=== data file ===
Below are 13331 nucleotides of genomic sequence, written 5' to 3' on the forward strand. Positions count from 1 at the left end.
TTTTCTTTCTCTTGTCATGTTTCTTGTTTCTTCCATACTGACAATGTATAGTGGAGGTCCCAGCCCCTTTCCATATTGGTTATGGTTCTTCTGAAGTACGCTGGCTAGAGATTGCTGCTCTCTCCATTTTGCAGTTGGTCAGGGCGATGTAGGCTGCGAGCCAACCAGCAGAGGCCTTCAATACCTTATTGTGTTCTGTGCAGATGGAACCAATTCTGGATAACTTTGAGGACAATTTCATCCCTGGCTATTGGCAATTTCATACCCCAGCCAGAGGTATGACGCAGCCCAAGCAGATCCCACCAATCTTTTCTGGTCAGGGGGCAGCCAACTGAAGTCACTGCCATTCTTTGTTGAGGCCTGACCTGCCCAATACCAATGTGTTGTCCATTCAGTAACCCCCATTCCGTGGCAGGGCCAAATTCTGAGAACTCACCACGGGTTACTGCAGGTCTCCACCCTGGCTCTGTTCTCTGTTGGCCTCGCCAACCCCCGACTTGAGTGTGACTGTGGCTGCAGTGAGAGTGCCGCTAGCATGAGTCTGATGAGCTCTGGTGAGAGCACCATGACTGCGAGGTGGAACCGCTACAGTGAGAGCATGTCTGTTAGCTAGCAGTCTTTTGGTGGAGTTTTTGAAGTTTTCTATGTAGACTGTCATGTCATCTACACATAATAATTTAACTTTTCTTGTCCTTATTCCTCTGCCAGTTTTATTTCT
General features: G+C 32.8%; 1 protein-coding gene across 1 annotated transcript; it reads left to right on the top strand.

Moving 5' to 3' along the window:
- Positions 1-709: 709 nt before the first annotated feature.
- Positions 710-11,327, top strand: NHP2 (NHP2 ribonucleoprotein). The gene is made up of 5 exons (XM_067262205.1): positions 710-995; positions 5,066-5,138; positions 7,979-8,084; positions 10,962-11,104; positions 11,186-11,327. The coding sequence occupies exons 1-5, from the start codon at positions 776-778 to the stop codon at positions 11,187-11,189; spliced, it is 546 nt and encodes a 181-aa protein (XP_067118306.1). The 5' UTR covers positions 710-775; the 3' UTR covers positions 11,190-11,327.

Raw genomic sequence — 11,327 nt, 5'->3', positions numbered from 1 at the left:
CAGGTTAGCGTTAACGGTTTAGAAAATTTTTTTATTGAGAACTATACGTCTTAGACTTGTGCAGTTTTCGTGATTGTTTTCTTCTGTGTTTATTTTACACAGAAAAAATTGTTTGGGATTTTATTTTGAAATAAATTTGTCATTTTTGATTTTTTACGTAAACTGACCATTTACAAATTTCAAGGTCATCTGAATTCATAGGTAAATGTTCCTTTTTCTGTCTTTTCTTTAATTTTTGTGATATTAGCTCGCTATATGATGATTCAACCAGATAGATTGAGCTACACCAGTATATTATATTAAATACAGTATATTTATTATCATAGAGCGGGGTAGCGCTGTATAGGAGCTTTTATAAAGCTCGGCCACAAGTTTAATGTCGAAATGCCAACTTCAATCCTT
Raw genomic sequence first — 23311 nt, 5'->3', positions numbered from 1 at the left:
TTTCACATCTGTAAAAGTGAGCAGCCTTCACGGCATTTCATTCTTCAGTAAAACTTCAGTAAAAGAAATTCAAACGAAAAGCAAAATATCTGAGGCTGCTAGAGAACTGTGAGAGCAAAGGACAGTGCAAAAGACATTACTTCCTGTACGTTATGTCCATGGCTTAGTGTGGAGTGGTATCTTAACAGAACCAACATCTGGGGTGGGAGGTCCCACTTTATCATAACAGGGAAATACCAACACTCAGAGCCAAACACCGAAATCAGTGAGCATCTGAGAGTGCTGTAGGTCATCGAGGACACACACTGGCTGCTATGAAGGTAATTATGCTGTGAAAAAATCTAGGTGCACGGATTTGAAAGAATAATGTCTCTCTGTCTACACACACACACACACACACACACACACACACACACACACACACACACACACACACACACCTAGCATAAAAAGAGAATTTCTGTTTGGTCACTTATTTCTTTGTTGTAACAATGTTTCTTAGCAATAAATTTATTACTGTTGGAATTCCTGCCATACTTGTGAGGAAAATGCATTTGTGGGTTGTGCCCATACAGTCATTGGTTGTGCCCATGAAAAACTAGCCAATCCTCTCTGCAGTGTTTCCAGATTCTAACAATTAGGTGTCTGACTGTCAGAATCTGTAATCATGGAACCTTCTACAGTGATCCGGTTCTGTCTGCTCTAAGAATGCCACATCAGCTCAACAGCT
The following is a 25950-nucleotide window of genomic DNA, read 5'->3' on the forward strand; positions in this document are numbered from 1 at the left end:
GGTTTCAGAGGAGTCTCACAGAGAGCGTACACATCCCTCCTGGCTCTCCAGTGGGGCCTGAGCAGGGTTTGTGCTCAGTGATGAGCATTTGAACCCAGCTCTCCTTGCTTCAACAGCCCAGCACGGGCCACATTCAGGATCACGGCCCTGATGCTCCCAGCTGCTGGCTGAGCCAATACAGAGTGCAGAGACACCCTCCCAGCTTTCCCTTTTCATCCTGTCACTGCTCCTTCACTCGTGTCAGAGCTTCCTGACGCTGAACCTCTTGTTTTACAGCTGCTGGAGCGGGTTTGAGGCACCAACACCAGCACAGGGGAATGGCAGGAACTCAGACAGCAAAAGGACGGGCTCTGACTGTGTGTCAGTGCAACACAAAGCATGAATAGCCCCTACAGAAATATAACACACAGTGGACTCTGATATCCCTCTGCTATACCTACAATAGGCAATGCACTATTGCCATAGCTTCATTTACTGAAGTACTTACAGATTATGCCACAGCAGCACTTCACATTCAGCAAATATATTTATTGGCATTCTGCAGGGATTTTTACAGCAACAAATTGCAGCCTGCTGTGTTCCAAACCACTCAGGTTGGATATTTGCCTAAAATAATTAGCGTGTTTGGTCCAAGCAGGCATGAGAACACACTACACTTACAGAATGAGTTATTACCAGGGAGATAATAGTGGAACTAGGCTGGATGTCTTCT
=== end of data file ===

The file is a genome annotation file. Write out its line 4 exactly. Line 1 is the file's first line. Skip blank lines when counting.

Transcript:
Moving 5' to 3' along the window: